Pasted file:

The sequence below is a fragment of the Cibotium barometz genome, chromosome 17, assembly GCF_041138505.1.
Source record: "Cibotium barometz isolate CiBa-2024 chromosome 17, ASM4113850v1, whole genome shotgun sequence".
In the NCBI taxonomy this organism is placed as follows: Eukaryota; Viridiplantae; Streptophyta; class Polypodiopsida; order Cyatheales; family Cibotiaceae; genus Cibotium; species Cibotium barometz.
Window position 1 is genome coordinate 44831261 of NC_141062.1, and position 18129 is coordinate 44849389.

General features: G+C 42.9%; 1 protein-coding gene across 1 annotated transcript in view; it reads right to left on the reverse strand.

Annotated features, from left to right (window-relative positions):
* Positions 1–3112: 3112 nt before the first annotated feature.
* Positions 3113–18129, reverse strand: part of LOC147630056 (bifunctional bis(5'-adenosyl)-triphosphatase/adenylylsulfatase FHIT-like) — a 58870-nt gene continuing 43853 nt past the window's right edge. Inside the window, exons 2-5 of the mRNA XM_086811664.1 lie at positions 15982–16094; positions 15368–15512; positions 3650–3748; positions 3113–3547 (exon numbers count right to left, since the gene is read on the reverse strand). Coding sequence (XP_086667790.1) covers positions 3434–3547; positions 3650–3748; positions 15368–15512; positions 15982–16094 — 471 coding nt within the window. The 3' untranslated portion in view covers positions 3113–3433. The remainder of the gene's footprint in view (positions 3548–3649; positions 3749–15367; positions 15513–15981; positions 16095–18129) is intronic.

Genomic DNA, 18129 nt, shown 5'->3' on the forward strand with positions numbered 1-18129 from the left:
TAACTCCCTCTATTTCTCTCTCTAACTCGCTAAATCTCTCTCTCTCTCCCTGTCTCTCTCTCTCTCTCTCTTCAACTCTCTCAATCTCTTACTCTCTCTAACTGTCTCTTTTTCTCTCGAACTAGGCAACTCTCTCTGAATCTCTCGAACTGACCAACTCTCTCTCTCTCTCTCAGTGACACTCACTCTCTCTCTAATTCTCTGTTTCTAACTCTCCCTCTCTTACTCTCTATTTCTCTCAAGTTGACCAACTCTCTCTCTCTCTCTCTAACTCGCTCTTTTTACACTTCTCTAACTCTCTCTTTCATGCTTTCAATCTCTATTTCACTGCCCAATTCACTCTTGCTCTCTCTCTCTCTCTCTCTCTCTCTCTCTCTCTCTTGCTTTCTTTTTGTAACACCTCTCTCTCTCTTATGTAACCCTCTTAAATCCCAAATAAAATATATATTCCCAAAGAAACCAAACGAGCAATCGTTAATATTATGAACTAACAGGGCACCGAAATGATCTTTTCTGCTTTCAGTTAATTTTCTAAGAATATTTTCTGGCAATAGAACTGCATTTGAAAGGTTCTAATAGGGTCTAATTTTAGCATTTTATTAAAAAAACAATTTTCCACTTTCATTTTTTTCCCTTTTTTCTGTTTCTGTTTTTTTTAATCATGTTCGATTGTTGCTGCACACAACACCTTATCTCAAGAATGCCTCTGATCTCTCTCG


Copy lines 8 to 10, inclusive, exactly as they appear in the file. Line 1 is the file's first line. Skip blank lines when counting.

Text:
* Positions 3113–18129, reverse strand: part of LOC147630056 (bifunctional bis(5'-adenosyl)-triphosphatase/adenylylsulfatase FHIT-like) — a 58870-nt gene continuing 43853 nt past the window's right edge. Inside the window, exons 2-5 of the mRNA XM_086811664.1 lie at positions 15982–16094; positions 15368–15512; positions 3650–3748; positions 3113–3547 (exon numbers count right to left, since the gene is read on the reverse strand). Coding sequence (XP_086667790.1) covers positions 3434–3547; positions 3650–3748; positions 15368–15512; positions 15982–16094 — 471 coding nt within the window. The 3' untranslated portion in view covers positions 3113–3433. The remainder of the gene's footprint in view (positions 3548–3649; positions 3749–15367; positions 15513–15981; positions 16095–18129) is intronic.

Genomic DNA, 18129 nt, shown 5'->3' on the forward strand with positions numbered 1-18129 from the left:
TAACTCCCTCTATTTCTCTCTCTAACTCGCTAAATCTCTCTCTCTCTCCCTGTCTCTCTCTCTCTCTCTCTTCAACTCTCTCAATCTCTTACTCTCTCTAACTGTCTCTTTTTCTCTCGAACTAGGCAACTCTCTCTGAATCTCTCGAACTGACCAACTCTCTCTCTCTCTCTCAGTGACACTCACTCTCTCTCTAATTCTCTGTTTCTAACTCTCCCTCTCTTACTCTCTATTTCTCTCAAGTTGACCAACTCTCTCTCTCTCTCTCTAACTCGCTCTTTTTACACTTCTCTAACTCTCTCTTTCATGCTTTCAATCTCTATTTCACTGCCCAATTCACTCTTGCTCTCTCTCTCTCTCTCTCTCTCTCTCTCTCTCTCTTGCTTTCTTTTTGTAACACCTCTCTCTCTCTTATGTAACCCTCTTAAATCCCAAATAAAATATATATTCCCAAAGAAACCAAACGAGCAATCGTTAATATTATGAACTAACAGGGCACCGAAATGATCTTTTCTGCTTTCAGTTAATTTTCTAAGAATATTTTCTGGCAATAGAACTGCATTTGAAAGGTTCTAATAGGGTCTAATTTTAGCATTTTATTAAAAAAACAATTTTCCACTTTCATTTTTTTCCCTTTTTTCTGTTTCTGTTTTTTTTAATCATGTTCGATTGTTGCTGCACACAACACCTTATCTCAAGAATGCCTCTGATCTCTCTCG